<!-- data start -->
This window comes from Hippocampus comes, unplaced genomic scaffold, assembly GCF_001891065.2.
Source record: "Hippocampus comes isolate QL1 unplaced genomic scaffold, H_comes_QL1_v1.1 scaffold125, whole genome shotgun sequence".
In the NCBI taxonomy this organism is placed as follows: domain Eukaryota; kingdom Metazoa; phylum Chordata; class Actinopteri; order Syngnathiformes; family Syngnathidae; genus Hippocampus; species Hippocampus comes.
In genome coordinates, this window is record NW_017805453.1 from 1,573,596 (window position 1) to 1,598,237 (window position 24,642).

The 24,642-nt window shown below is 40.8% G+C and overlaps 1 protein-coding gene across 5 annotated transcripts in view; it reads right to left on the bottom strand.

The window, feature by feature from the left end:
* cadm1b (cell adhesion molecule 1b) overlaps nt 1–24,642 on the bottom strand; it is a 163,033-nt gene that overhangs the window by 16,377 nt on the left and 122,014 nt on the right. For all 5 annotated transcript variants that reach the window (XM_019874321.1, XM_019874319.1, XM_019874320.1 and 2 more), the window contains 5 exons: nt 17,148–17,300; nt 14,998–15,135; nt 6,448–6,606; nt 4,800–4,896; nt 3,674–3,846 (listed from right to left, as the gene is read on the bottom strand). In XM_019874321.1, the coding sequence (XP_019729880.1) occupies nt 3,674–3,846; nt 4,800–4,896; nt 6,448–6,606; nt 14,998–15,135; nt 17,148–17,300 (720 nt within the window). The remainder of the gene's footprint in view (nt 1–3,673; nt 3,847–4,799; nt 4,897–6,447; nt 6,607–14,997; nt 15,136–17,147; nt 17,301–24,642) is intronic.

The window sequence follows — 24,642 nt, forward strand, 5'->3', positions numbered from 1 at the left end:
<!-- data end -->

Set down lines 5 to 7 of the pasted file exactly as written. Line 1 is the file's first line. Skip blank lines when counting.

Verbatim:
The 24,642-nt window shown below is 40.8% G+C and overlaps 1 protein-coding gene across 5 annotated transcripts in view; it reads right to left on the bottom strand.

The window, feature by feature from the left end:
* cadm1b (cell adhesion molecule 1b) overlaps nt 1–24,642 on the bottom strand; it is a 163,033-nt gene that overhangs the window by 16,377 nt on the left and 122,014 nt on the right. For all 5 annotated transcript variants that reach the window (XM_019874321.1, XM_019874319.1, XM_019874320.1 and 2 more), the window contains 5 exons: nt 17,148–17,300; nt 14,998–15,135; nt 6,448–6,606; nt 4,800–4,896; nt 3,674–3,846 (listed from right to left, as the gene is read on the bottom strand). In XM_019874321.1, the coding sequence (XP_019729880.1) occupies nt 3,674–3,846; nt 4,800–4,896; nt 6,448–6,606; nt 14,998–15,135; nt 17,148–17,300 (720 nt within the window). The remainder of the gene's footprint in view (nt 1–3,673; nt 3,847–4,799; nt 4,897–6,447; nt 6,607–14,997; nt 15,136–17,147; nt 17,301–24,642) is intronic.